One of the first examples of solutions that deliver this interoperability is a PSE chipset from Microchip that enables pre-standard switches to interoperate with new IEEE 802.3bt-2018-compliant products. The chipset followed an earlier PSE chipset from Microchip for implementing the widely adopted PoH four-pair power standard for 95 W PDs and is also at the heart of an offering of IEEE 802.3bt-2018-compliant PoE injectors and midspans that bridge the interoperability gap for users.
IEEE 802.3bt-2018-compliant PoE injectors and midspans are installed between PDs and an existing switch, enabling users to power any combination of pre-standard and IEEE 802.3bt-2018-compliant PDs. The availability of single- and multi-port options enables new IEEE 802.3bt-compliant switches to power pre-standard PDs.
For system developers, IEEE 802.3af/at/bt PoE chipsets provide the scalability to incorporate, into a single board design, the two- and four-pair systems that are required for supporting pre-standard and IEEE 802.3bt-2018-compliant PoE. These chipsets must be able to balance thermal dissipation evenly across the system, and should include all required manager and controller functionality for building PSE equipment that can source 90 to 99.9 watts of power per port while supporting up to 48 ports for IEEE 802.3bt Type 3 (Classes 1-6) and Type 4 (Classes 7-8) applications. An additional consideration is the ability for systems based on these chipsets to be upgraded from earlier standards to IEEE 802.3bt via software update with no hardware changes.
One last concern for developers is whether they can protect PDs against reverse-polarity connections and cut power space and the costs of delivering IEEE 802.3bt Type 4 Class 8 power. This, too, has been solved with the latest IEEE 802.3bt solutions, through the availability of full-bridge rectifier devices that are used on the powered side of the PoE connection.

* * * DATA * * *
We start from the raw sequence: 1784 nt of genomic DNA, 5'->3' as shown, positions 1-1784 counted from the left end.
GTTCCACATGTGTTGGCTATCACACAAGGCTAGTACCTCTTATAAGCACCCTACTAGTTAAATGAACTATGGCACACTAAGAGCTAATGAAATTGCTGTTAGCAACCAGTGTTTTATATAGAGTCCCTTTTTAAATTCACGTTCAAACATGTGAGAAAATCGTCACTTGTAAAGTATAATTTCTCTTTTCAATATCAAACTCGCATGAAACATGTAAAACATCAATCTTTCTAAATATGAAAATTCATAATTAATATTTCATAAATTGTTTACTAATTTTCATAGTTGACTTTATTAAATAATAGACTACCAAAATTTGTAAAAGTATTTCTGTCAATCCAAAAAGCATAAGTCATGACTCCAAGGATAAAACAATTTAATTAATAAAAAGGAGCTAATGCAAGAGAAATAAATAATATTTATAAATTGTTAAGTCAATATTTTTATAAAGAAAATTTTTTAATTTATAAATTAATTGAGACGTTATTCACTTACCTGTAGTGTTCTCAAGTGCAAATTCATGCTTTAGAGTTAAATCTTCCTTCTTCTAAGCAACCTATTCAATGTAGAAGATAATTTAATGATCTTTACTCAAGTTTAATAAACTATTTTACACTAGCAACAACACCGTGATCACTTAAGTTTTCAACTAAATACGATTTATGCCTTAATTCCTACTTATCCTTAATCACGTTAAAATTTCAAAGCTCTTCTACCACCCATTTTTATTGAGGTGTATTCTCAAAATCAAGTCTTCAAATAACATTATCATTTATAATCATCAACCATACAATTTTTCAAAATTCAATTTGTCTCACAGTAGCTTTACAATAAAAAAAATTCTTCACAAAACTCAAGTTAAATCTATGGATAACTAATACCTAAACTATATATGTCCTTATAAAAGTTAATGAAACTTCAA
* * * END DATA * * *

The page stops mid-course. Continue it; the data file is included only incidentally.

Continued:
The new IEEE 802.3bt standard enables delivery of 90W over four pairs of Cat5e cables and above. This PoE level is expected to be the maximum level defined, as higher levels may not be safe for the existing cabling and connectors deployed in today’s infrastructures. The standard will replace all existing pre-standard solutions that deliver 60W/75W/95W today, such as UPOE or 4PPoE. PoE system and device suppliers are providing a roadmap forward to implement these new standards while also supporting earlier pre-standard implementations including those supporting UPOE and POH specifications. Implemented properly, pre-standard and new IEEE® 802.3bt-2018-compliant PDs can share the same Ethernet infrastructure without requiring changes to existing switches or cabling.
Galit Mendelson is Senior Manager of PoE Marketing and Business Development at Microchip Technology.
>> This article was originally published on our sister site, Power Electronics News.